I usually check your location and availability immediately to see if there is anything I can offer you right now.    I might consider whether I have special classes which might be particularly suitable for you;  for example bony, skinny types for my occasional anatomy-themed groups, or striking features for a portrait.   I try to reply positively within a week or so but it may be a bit longer at busy times.

Unfortunately I cannot use models who are more than five miles outside of Cambridge centre.  I do not use models beyond Cambridge. The train station is too remote from the class; and weather and traffic conditions are too unpredictable.  (However I might consider you if you live along the guided bus route.)  

More computer-wise models could set up a simple web page with their details and a photo. Or even easier would be to contact me via Facebook.

If you have read this far then maybe you might like a few tips on making the best impression with your application?  It can be very difficult for me sorting through, especially if I get a rush of enquiries all at once, and even more so when I have a fairly good number of people already.  Ideally I only want to be employing six female and six male models at one time.  I like to get to know you so that you become comfortable and experienced in the class.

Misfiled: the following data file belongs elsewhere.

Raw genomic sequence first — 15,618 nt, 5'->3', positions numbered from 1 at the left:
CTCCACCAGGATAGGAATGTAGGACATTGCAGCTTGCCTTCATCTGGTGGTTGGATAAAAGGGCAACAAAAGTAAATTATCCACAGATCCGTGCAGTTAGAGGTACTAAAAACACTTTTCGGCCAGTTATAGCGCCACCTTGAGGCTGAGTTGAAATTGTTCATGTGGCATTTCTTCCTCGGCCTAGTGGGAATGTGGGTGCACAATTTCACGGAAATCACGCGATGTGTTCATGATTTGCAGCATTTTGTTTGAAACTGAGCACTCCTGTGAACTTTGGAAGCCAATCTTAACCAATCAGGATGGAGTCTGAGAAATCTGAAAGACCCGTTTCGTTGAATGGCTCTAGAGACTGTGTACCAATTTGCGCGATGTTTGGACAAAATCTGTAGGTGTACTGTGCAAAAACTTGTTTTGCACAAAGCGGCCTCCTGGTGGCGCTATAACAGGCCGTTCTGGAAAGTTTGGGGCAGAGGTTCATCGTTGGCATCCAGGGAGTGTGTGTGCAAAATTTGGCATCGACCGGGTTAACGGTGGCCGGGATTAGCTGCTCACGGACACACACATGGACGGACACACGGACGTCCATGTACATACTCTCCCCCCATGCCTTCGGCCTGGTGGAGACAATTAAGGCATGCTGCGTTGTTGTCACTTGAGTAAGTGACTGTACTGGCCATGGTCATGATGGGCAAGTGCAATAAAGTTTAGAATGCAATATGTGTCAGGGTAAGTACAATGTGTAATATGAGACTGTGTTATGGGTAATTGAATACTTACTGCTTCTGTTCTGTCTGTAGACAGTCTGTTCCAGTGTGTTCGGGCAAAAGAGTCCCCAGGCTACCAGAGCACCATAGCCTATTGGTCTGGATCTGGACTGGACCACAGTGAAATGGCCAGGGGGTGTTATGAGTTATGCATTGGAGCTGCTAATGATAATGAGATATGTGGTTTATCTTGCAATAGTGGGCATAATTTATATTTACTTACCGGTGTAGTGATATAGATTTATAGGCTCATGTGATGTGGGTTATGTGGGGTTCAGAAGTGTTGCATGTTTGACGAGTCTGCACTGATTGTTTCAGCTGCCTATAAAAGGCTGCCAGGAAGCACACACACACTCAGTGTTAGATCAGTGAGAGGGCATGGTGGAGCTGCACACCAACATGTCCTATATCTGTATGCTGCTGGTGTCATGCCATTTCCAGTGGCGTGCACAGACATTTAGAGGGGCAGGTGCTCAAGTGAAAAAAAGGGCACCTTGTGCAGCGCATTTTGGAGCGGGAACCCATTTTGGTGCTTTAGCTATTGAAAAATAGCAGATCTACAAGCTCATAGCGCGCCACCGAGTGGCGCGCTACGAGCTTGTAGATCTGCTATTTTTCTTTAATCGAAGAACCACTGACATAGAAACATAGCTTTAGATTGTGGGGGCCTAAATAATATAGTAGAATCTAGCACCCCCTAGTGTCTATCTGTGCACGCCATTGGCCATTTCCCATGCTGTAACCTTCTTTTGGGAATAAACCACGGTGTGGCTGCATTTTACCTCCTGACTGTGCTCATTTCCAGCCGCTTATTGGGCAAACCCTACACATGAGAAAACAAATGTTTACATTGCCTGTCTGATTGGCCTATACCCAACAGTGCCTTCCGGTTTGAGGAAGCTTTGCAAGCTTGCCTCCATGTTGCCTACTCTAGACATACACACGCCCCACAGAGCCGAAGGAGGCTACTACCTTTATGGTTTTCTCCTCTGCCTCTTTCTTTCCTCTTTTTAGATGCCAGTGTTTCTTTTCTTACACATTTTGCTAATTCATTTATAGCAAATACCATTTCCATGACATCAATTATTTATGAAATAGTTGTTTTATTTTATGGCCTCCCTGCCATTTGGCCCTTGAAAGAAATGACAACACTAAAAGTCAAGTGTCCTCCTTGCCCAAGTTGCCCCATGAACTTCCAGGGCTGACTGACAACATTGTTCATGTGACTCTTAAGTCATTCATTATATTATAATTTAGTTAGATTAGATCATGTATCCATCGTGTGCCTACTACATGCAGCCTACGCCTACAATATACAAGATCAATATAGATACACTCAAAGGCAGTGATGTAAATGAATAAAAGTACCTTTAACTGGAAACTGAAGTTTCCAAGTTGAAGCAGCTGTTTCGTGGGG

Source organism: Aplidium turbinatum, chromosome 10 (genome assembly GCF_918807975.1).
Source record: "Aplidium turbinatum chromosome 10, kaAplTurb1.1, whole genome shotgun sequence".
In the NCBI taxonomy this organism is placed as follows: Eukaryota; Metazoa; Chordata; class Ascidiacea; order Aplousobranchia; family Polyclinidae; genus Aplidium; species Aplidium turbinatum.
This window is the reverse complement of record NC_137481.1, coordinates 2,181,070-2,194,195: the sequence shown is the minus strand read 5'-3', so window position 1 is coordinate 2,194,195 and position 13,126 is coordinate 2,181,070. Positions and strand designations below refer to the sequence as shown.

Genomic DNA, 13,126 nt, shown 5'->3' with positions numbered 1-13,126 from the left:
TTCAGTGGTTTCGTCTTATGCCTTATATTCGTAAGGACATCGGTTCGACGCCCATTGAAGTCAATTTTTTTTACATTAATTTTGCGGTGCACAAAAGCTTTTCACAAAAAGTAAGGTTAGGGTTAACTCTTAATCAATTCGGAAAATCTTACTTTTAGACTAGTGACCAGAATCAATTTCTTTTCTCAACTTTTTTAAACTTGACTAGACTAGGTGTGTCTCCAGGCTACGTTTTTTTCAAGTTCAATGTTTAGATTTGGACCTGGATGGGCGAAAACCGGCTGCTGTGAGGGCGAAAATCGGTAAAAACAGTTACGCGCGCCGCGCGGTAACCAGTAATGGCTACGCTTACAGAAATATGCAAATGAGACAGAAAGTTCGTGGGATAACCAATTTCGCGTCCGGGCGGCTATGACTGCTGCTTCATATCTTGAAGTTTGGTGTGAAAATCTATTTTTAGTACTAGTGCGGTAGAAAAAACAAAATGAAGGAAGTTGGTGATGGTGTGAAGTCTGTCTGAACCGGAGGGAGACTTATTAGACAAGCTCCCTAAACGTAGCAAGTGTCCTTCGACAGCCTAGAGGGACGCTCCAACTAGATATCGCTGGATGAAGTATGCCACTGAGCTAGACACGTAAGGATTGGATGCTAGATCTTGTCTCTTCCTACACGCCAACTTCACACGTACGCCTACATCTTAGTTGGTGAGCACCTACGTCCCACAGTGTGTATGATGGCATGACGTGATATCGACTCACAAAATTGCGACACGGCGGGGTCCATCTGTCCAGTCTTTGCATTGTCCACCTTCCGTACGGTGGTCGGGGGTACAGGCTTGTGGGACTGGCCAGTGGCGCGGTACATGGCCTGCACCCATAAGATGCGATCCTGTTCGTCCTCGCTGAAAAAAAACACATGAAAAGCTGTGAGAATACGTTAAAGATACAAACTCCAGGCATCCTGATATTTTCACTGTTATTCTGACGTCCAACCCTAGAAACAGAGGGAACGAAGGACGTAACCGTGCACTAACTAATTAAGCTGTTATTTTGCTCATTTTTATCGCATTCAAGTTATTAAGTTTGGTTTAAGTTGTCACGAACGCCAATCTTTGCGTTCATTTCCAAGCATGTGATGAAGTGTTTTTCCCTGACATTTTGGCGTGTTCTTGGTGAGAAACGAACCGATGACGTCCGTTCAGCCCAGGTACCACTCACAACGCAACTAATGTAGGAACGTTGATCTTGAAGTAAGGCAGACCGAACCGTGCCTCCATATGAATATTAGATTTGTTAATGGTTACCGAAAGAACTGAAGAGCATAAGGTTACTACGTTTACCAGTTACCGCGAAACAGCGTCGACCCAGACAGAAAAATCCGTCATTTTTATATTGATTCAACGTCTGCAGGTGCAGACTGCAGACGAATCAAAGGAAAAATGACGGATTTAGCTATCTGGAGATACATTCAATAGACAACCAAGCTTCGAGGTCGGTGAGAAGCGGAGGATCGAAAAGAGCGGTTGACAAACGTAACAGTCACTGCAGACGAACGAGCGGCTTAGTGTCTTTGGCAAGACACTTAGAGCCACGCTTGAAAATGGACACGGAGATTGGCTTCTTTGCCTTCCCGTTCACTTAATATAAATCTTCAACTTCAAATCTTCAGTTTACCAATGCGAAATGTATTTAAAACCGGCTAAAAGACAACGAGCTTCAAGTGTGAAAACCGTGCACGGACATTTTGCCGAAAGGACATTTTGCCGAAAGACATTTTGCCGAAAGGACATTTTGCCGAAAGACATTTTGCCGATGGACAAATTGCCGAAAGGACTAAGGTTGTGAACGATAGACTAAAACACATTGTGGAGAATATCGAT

So how do you get my attention?  Make life easy for me!  
Have a nice, simple head photo attached to your application. 
Write enough, but not too much.  
Study the current class times and locations. 
Be available during some daytimes (especially Monday morning and Tuesday afternoons). 
Send a reminder that you are still interested.

Additionally (and ridiculously) small things can inadvertently go against you, such as not attaching a photo, or referring me to search elsewhere for it on facebook or instagram. Additionally using initials or pseudonyms in your email address, eg  X.Y.Smith@email.com or  centreline@nowhere.co.uk; having a dual gender name and not saying whether you are m or f  (yes, I know, I know), changing the fonts; using too small a font and applying weird colours or using a format which does not present the information easily can all trip me up in confusion.  I know, it is ridiculous.  But you have read this far and I want you to do the best you can!

 

Hope to hear from you!  My email address can be seen below.

Last updated 24-01-2017